Another of my favourite new German shop discoveries is called Monki, and I am a huge huge fan. Lots of gorgeous-and-ever-so-slightly-edgy clothes (naturally, we Bristol girls felt right at home) at sehr affordable prices, with a really fun vibe. The interior of the shop, the receipts and even the shopping bags are all just very cool.

I treated myself to a funky purple velvet skirt which you can see below. The jumper I'm wearing (borrowed from Caroline) is also from Monki, and I really quite wanted that too. Yes, we are all wearing velvet and a lot of glitter, but this was our Halloween outfit theme and I enjoyed it a lot.

Eating and drinking

On the 20th floor of the oh-so-snazzy Empire Riverside Hotel, 20Up is the 'gastronomic jewel' of Hamburg's bar scene. Or so I was told. And having been fortunate enough to experience it myself, I'd have to agree.

20Up is, I believe, the bar to be seen in, and thus not easy to actually get into. There's a dress code, so Caroline, Ellie and I donned our finest attire (we were channeling 'chic young professional') and hoped for the best. On a Saturday night. Seeing as reservations are usually made at least four weeks in advance and we didn't have one, I admit this was extremely ambitious.

Hoping to get in there early, we arrived at 5.20pm only to find the bar doesn't actually open until 6pm. Oops. No worries, off we popped for a little wander only to return at 5.50pm to find a ginormous crowd (Germans don't queue) of people in the corridor outside, eagerly waiting to get in. And they all seemed to have reservations. Ahh. Not ideal.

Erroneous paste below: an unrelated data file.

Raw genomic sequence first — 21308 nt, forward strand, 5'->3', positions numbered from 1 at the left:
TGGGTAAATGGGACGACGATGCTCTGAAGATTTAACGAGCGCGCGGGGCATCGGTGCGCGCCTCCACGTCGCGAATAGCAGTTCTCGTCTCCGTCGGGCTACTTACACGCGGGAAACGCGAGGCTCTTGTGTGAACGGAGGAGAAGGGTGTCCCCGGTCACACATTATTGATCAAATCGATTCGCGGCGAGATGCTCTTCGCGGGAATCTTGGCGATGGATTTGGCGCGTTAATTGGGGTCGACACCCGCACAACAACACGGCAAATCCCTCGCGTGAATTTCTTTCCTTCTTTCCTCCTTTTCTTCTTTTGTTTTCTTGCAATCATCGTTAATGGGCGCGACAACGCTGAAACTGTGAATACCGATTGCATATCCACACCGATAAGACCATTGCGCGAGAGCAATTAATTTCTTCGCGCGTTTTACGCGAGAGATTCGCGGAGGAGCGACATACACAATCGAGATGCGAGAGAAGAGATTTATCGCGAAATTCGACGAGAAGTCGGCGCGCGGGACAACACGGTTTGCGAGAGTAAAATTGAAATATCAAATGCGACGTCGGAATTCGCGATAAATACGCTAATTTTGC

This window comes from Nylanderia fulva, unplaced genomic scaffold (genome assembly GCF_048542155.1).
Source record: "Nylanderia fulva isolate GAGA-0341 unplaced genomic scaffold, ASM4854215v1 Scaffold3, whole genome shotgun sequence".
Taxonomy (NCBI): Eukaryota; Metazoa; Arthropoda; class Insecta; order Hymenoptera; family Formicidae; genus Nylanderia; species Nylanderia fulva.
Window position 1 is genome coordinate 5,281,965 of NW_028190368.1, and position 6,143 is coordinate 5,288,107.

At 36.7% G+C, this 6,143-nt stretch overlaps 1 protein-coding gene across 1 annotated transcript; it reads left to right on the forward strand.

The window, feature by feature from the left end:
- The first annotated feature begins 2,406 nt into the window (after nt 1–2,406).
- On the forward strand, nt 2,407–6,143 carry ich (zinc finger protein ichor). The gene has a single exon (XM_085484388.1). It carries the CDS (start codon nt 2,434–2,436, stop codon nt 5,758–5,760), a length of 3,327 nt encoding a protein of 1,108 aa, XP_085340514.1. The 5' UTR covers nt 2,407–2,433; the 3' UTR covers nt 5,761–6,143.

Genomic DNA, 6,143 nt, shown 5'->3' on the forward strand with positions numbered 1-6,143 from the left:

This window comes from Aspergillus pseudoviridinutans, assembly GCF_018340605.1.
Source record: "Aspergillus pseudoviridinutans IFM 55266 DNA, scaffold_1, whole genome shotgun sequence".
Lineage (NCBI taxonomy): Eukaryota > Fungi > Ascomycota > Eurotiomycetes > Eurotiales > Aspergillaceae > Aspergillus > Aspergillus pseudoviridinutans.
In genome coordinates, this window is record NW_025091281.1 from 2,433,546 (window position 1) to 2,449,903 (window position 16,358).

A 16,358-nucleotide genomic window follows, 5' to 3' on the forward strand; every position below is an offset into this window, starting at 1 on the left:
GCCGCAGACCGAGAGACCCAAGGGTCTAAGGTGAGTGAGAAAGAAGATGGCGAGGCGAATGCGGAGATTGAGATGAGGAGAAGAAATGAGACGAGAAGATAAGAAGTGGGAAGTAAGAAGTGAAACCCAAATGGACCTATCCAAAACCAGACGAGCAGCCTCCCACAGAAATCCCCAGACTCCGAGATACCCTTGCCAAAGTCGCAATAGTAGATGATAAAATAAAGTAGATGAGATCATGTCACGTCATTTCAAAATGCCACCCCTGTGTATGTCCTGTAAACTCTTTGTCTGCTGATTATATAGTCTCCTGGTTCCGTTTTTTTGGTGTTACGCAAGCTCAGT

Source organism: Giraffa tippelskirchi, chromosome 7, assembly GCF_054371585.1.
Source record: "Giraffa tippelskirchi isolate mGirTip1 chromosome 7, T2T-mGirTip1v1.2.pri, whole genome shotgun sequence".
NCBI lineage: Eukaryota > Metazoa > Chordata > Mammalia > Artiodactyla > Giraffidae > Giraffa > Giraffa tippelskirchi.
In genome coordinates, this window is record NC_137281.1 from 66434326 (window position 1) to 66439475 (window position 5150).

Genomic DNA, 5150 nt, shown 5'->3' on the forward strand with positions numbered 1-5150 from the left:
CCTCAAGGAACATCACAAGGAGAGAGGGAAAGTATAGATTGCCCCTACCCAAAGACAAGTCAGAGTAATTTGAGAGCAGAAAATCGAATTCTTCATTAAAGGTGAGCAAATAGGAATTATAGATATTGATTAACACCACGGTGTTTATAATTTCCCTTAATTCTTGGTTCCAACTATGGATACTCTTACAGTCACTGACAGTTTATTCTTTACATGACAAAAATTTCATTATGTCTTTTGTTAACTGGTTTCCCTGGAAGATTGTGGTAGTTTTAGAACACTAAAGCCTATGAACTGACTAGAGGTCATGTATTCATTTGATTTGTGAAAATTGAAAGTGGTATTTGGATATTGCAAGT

Still, we waited until the doors opened and after the first few smart-looking people had given in their coats and were inside the oh-so-sought-after bar, I casually sidled up to the man by the door. I'm not sure quite what I said or how I said it, but somehow I managed to wangle us a prime table with a view over the whole of Hamburg by night. Genuinely have no idea how that happened. Maybe the man was charmed by my stilted German, maybe he just took pity on me, but it doesn't matter - WE WERE IN! (And ridiculously happy to be so.)

Unsurprisingly, the drinks in 20Up are extremely pricey, but you're also paying for the incredible view, the stylish ambiance and the chic setting. We felt like the Made In Chelsea cast could have walked in at any moment and had an awkward yet glamorous conversation.

Although expensive (10,50€ for the cheapest!), the cocktails were amazingly yummy. As a colada fan, I was recommended a Prinz, which was a creamy, coconutty, passion-fruity glass of deliciousness. We seemed to have made a friend in one of the waiters, who very generously gave us a portion of yummy nibbles each (everyone else had one per table haaa haaa), not to mention a strawberry daiquiri on the house with a straw for each of us.

Needless to say, we were loving life.

Despite being a somewhat less glamourous setting, I also loved the relaxed vibe of Pony Bar. Mis-matched furniture, comfy sofas, free table football and DJs created a delightful atmosphere for my first evening in Hamburg. I also love the fact that it's a cafe in the day but moves seamlessly into a bar as the evening descends.

Pony Bar